Fri Jan 11, 2013, 04:10 PM

15. Unimpeded, our current trajectory is leading us into a world

where there the only people left are prisoners and prison guards ..
plus a few mid-level tyrants being serviced by "parolees".

Each prison surrounded by factories, kinda like Auschwitz now
that I think of it.

Meanwhile, everyone ignores how Portugal has completely
legalized most ALL drugs and is seeing dramatic decrease
in drug dependency through treatment oriented policies
and uses for public funds, which over-all is much cheaper
for the gov't in the long run especially.

But you already knew that.

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Response to 99th_Monkey (Reply #15)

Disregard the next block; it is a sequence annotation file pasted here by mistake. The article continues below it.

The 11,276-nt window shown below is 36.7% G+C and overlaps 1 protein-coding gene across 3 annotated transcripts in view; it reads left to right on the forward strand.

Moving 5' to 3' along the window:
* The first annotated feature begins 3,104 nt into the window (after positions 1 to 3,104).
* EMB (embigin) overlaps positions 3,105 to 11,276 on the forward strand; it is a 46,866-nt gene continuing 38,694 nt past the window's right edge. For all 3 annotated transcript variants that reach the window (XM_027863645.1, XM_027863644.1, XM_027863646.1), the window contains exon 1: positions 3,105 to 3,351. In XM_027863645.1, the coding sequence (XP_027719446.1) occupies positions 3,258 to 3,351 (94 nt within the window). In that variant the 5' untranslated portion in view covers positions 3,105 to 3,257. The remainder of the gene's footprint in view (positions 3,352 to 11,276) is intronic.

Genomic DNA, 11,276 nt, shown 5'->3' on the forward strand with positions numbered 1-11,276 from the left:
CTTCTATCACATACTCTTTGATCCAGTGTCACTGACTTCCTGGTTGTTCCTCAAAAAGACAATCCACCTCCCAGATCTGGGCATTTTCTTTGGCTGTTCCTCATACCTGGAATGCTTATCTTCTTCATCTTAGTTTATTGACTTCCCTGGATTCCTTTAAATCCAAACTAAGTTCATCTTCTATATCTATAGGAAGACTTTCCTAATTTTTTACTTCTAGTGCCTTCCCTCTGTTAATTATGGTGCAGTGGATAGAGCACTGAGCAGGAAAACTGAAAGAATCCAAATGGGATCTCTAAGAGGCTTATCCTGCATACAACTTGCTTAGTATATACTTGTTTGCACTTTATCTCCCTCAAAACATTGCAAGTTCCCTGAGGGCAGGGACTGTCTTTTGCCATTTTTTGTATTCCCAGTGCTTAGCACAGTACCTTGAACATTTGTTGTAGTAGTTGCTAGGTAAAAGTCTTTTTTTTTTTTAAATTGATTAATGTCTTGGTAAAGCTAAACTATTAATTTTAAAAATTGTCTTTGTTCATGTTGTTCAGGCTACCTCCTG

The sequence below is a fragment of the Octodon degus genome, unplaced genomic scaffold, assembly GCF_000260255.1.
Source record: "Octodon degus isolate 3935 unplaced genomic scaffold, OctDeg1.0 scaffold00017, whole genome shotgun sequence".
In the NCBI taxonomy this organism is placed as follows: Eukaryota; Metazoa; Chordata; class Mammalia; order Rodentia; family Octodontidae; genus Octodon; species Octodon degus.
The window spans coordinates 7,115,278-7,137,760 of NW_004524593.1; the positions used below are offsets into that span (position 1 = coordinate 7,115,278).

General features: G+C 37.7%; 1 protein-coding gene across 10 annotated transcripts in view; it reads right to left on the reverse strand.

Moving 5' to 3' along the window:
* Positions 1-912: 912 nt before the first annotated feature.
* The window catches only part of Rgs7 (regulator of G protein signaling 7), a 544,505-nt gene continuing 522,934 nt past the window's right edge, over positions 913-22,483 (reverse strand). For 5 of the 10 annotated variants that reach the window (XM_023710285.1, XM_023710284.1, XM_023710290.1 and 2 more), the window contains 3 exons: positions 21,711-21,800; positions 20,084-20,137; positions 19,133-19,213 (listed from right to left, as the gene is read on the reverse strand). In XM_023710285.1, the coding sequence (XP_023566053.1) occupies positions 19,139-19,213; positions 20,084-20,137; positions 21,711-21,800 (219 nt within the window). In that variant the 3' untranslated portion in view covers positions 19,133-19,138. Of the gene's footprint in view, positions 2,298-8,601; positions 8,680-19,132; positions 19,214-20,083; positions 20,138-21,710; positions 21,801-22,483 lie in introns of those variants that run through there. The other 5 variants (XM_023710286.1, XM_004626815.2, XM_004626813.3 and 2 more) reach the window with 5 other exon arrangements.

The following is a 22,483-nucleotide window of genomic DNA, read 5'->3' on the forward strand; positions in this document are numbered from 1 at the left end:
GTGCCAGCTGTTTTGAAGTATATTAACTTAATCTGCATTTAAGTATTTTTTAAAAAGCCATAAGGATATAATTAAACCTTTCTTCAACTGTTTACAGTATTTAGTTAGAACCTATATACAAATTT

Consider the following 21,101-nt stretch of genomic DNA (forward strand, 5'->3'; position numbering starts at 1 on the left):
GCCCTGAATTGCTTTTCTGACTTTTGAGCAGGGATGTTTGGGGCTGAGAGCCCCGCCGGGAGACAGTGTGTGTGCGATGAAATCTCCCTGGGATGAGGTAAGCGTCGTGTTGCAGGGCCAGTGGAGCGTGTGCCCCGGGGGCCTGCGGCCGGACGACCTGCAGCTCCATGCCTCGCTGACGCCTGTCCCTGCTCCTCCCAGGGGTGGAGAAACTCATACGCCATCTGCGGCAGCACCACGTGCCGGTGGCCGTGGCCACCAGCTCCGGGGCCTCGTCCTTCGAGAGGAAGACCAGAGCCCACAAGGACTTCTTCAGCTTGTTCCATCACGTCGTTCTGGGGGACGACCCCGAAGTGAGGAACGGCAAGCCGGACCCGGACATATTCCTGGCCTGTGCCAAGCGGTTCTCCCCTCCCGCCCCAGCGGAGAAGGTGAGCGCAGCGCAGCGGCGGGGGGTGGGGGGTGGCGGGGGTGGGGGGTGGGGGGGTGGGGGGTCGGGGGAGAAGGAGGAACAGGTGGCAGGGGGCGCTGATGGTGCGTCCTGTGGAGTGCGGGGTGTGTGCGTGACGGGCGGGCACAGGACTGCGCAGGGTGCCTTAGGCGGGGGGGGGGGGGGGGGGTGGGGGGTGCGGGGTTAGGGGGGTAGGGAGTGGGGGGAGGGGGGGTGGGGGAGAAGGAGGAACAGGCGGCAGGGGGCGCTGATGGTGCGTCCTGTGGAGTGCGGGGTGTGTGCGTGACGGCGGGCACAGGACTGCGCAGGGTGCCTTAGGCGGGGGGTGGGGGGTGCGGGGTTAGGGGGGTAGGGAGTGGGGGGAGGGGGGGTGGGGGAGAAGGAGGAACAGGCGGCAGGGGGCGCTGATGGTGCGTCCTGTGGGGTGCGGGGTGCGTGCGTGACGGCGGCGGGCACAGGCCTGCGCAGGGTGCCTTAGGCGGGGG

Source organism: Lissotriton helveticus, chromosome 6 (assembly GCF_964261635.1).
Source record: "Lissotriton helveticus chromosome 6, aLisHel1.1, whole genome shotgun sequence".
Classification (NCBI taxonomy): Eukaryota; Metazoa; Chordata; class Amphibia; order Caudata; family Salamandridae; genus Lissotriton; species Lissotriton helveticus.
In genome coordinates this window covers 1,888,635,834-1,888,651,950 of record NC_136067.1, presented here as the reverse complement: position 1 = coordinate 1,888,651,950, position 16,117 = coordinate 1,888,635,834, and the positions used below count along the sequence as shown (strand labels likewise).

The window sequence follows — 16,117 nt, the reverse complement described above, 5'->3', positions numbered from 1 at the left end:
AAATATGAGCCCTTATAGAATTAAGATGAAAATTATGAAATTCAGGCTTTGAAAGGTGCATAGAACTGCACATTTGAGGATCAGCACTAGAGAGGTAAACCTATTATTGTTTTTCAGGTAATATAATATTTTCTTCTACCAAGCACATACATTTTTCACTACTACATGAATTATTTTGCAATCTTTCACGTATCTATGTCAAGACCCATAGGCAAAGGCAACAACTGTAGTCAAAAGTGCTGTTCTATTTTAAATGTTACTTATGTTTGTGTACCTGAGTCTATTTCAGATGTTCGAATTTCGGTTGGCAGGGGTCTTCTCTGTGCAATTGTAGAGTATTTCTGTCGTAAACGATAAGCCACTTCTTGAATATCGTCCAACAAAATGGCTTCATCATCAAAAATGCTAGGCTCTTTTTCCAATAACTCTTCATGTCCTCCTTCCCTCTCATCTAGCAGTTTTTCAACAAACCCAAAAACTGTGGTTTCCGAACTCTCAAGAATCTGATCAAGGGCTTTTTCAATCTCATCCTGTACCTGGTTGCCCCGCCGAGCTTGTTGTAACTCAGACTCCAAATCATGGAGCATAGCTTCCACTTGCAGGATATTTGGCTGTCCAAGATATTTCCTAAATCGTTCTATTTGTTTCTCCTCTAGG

Fri Jan 11, 2013, 05:21 PM

16. Actually, I'm unaware of the Portugal model. If you have a favorite link, would you please share it?

 

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Response to Fire Walk With Me (Reply #16)

Sat Jan 12, 2013, 02:16 AM

17. It's not surprising you have not heard about it.

It's been a pretty well-kept secret since it happened in 2001; but now
there's been enough time to make a sober assessment of how that has
played out, such that even skeptics are beginning to give it a second
look.

Plus with full legalization in Washington State & Colorado , along with all the
medical marijuana states, I think the tide has turned on this. Now even the
fucking Wall St. Journal is pointing to the "Portugal Option" (as part of a larger
article questioning "has the war on drugs has been lost". ...if you can believe it: